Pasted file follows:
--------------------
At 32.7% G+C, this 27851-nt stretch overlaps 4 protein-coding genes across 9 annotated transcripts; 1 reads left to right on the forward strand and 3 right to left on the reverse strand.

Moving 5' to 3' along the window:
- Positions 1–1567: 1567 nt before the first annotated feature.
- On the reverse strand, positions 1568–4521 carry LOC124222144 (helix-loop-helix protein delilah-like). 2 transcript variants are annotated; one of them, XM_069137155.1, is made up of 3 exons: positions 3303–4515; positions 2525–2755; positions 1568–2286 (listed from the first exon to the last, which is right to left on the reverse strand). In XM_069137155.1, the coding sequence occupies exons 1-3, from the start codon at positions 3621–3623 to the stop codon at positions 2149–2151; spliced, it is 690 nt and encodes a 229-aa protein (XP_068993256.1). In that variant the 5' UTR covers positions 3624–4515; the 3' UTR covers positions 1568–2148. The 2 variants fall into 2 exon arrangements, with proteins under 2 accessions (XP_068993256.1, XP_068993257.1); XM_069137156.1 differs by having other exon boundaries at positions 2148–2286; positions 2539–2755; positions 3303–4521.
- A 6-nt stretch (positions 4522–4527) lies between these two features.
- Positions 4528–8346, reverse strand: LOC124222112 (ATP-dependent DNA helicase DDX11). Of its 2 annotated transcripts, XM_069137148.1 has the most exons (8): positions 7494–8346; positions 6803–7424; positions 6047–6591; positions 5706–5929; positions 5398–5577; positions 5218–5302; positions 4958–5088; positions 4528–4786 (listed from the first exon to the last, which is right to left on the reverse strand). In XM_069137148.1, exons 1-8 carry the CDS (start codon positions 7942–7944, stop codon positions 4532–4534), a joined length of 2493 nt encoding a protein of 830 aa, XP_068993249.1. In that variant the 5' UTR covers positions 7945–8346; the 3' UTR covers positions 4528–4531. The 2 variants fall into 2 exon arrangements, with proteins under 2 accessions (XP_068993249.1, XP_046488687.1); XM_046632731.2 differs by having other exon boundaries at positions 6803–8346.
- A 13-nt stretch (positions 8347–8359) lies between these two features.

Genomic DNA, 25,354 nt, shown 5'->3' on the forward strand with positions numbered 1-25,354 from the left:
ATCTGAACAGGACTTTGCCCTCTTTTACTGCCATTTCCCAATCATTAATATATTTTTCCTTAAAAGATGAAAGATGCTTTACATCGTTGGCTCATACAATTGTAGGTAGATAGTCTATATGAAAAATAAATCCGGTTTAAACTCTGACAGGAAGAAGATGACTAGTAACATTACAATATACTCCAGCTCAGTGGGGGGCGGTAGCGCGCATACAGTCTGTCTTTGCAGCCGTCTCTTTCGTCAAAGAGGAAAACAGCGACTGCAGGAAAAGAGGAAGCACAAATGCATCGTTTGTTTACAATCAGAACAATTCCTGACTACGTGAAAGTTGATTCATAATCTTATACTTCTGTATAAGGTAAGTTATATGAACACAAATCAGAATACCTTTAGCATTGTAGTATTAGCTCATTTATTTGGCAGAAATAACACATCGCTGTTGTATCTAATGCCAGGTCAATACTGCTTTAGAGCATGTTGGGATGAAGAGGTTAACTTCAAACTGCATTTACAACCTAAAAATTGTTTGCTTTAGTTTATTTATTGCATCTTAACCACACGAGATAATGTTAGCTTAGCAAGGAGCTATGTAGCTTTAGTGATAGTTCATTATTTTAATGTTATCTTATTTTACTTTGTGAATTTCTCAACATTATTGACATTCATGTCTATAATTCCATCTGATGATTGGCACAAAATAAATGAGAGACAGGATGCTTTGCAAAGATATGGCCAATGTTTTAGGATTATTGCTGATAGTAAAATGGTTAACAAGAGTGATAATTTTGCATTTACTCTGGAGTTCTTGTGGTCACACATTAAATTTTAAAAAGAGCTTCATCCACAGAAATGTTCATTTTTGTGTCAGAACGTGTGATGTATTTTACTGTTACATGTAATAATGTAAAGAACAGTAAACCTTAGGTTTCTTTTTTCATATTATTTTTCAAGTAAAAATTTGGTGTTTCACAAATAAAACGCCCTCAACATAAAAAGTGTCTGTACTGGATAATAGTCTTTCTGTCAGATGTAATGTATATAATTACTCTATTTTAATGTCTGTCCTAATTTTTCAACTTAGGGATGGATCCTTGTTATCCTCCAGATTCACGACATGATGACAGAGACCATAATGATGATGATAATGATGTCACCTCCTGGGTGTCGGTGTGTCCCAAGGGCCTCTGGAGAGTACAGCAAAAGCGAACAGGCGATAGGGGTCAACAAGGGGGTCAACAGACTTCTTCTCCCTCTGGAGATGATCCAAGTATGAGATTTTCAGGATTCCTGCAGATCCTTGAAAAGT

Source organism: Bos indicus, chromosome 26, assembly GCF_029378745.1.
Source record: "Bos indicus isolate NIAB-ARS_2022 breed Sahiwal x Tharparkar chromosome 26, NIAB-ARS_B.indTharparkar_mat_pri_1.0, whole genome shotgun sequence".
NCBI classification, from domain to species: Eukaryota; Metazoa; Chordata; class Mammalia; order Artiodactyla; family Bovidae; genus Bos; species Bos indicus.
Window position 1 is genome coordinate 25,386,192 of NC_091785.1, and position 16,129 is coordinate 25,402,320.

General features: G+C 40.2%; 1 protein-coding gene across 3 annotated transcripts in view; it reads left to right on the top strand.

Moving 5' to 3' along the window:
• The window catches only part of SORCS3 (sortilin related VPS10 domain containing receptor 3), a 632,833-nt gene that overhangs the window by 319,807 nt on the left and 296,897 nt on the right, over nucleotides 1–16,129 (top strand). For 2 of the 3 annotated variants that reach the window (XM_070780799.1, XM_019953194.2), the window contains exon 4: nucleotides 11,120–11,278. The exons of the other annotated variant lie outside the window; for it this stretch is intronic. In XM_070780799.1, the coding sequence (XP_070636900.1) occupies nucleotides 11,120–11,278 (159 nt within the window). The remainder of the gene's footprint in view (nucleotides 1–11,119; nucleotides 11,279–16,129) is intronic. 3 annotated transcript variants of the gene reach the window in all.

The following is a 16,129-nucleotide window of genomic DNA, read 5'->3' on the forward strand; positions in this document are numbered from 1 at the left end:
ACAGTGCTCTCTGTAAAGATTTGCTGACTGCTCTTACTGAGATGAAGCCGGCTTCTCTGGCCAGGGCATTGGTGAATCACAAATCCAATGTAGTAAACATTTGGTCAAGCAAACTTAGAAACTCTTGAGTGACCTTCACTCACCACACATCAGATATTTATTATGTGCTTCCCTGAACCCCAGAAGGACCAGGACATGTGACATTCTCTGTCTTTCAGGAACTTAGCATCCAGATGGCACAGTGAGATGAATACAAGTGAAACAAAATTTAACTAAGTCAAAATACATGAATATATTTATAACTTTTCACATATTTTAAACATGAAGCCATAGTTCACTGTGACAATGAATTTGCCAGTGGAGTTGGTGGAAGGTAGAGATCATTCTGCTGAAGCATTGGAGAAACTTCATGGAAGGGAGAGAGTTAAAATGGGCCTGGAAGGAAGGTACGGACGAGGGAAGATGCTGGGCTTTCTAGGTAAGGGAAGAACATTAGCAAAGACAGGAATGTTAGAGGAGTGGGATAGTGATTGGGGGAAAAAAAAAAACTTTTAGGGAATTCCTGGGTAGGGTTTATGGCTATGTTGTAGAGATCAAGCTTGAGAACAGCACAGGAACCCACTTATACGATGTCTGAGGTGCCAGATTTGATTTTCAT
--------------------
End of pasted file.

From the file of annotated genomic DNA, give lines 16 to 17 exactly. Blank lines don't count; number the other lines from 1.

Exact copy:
• The window catches only part of SORCS3 (sortilin related VPS10 domain containing receptor 3), a 632,833-nt gene that overhangs the window by 319,807 nt on the left and 296,897 nt on the right, over nucleotides 1–16,129 (top strand). For 2 of the 3 annotated variants that reach the window (XM_070780799.1, XM_019953194.2), the window contains exon 4: nucleotides 11,120–11,278. The exons of the other annotated variant lie outside the window; for it this stretch is intronic. In XM_070780799.1, the coding sequence (XP_070636900.1) occupies nucleotides 11,120–11,278 (159 nt within the window). The remainder of the gene's footprint in view (nucleotides 1–11,119; nucleotides 11,279–16,129) is intronic. 3 annotated transcript variants of the gene reach the window in all.

The following is a 16,129-nucleotide window of genomic DNA, read 5'->3' on the forward strand; positions in this document are numbered from 1 at the left end: